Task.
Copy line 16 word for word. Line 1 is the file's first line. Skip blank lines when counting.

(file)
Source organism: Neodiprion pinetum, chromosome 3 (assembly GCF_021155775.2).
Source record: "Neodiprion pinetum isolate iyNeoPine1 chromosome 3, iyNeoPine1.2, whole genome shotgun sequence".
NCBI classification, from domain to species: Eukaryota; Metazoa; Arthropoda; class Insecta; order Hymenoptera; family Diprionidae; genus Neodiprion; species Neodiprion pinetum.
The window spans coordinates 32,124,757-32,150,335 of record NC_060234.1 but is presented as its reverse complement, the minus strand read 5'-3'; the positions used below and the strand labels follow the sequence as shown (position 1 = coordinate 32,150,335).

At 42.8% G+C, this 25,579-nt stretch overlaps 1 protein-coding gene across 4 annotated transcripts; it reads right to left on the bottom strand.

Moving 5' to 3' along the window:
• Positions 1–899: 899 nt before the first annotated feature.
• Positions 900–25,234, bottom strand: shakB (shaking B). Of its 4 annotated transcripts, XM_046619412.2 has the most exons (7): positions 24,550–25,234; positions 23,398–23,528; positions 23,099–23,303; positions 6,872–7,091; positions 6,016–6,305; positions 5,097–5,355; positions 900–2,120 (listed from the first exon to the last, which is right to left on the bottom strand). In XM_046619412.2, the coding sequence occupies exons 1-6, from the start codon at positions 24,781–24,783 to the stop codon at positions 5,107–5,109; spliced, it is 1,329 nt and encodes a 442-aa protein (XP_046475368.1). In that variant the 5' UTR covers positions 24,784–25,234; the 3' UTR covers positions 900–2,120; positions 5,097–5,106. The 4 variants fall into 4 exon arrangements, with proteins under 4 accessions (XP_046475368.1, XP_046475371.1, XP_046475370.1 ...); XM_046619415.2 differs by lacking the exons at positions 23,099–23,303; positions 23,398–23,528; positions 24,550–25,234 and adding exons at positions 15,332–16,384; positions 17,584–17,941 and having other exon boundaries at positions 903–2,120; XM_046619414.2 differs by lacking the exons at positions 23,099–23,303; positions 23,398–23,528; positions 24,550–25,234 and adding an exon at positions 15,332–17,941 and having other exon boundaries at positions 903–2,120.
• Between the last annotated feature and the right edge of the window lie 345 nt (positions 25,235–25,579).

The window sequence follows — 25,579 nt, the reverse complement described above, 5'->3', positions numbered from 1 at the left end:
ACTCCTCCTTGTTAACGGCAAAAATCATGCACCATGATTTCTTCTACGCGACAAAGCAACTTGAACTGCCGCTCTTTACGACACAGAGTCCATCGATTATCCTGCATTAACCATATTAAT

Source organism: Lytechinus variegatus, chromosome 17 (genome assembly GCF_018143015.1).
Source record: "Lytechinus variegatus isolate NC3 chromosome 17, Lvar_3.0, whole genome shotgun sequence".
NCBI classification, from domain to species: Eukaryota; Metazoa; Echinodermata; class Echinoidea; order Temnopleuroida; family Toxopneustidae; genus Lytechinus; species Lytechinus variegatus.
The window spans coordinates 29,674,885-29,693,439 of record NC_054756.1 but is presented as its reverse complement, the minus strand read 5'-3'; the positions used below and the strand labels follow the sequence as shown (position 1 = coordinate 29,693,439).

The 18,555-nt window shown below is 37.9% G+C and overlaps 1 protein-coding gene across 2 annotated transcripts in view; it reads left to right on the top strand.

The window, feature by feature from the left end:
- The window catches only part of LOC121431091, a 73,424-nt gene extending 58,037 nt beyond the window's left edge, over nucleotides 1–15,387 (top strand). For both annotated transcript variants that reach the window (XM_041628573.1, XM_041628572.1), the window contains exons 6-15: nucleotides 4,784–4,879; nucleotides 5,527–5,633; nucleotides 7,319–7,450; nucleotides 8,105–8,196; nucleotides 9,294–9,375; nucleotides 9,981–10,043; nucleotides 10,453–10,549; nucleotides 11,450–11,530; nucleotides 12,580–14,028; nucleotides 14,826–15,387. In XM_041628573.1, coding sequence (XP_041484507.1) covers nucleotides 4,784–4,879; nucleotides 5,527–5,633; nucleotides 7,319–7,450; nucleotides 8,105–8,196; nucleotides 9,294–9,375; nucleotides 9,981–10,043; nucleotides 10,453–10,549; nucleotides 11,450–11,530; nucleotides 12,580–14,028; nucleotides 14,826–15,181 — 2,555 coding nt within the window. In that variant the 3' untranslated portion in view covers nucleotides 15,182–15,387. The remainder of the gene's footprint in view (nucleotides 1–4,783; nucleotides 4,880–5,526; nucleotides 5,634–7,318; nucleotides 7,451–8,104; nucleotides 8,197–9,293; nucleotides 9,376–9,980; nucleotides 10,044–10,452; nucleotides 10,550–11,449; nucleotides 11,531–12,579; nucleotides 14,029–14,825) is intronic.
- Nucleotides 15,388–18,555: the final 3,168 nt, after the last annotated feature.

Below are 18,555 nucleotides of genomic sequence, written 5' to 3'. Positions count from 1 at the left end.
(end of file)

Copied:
The 18,555-nt window shown below is 37.9% G+C and overlaps 1 protein-coding gene across 2 annotated transcripts in view; it reads left to right on the top strand.